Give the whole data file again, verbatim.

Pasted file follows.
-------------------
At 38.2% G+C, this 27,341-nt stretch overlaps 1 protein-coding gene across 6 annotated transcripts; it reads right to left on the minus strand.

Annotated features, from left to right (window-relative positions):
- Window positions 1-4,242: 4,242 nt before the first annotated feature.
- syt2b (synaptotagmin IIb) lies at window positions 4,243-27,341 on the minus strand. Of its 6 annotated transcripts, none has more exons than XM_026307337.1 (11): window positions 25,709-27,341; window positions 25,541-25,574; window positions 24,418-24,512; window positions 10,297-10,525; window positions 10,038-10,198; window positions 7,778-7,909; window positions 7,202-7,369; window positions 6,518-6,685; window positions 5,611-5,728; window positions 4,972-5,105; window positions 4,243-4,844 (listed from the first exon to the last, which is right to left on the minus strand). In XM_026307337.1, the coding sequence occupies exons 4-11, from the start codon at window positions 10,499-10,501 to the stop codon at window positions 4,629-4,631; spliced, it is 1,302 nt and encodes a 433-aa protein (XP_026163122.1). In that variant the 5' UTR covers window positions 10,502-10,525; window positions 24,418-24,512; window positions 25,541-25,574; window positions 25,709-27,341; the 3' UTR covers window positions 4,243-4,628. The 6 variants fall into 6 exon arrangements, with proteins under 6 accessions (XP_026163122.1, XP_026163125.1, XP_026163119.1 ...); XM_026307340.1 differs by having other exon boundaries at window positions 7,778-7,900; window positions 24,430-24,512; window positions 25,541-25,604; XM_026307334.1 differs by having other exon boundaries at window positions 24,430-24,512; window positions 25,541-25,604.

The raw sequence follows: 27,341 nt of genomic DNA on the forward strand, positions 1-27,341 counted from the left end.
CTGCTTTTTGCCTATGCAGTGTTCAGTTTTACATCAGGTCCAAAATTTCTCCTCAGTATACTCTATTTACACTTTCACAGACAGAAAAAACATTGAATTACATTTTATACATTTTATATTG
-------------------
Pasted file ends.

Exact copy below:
At 38.2% G+C, this 27,341-nt stretch overlaps 1 protein-coding gene across 6 annotated transcripts; it reads right to left on the minus strand.

Annotated features, from left to right (window-relative positions):
- Window positions 1-4,242: 4,242 nt before the first annotated feature.
- syt2b (synaptotagmin IIb) lies at window positions 4,243-27,341 on the minus strand. Of its 6 annotated transcripts, none has more exons than XM_026307337.1 (11): window positions 25,709-27,341; window positions 25,541-25,574; window positions 24,418-24,512; window positions 10,297-10,525; window positions 10,038-10,198; window positions 7,778-7,909; window positions 7,202-7,369; window positions 6,518-6,685; window positions 5,611-5,728; window positions 4,972-5,105; window positions 4,243-4,844 (listed from the first exon to the last, which is right to left on the minus strand). In XM_026307337.1, the coding sequence occupies exons 4-11, from the start codon at window positions 10,499-10,501 to the stop codon at window positions 4,629-4,631; spliced, it is 1,302 nt and encodes a 433-aa protein (XP_026163122.1). In that variant the 5' UTR covers window positions 10,502-10,525; window positions 24,418-24,512; window positions 25,541-25,574; window positions 25,709-27,341; the 3' UTR covers window positions 4,243-4,628. The 6 variants fall into 6 exon arrangements, with proteins under 6 accessions (XP_026163122.1, XP_026163125.1, XP_026163119.1 ...); XM_026307340.1 differs by having other exon boundaries at window positions 7,778-7,900; window positions 24,430-24,512; window positions 25,541-25,604; XM_026307334.1 differs by having other exon boundaries at window positions 24,430-24,512; window positions 25,541-25,604.

The raw sequence follows: 27,341 nt of genomic DNA on the forward strand, positions 1-27,341 counted from the left end.
CTGCTTTTTGCCTATGCAGTGTTCAGTTTTACATCAGGTCCAAAATTTCTCCTCAGTATACTCTATTTACACTTTCACAGACAGAAAAAACATTGAATTACATTTTATACATTTTATATTG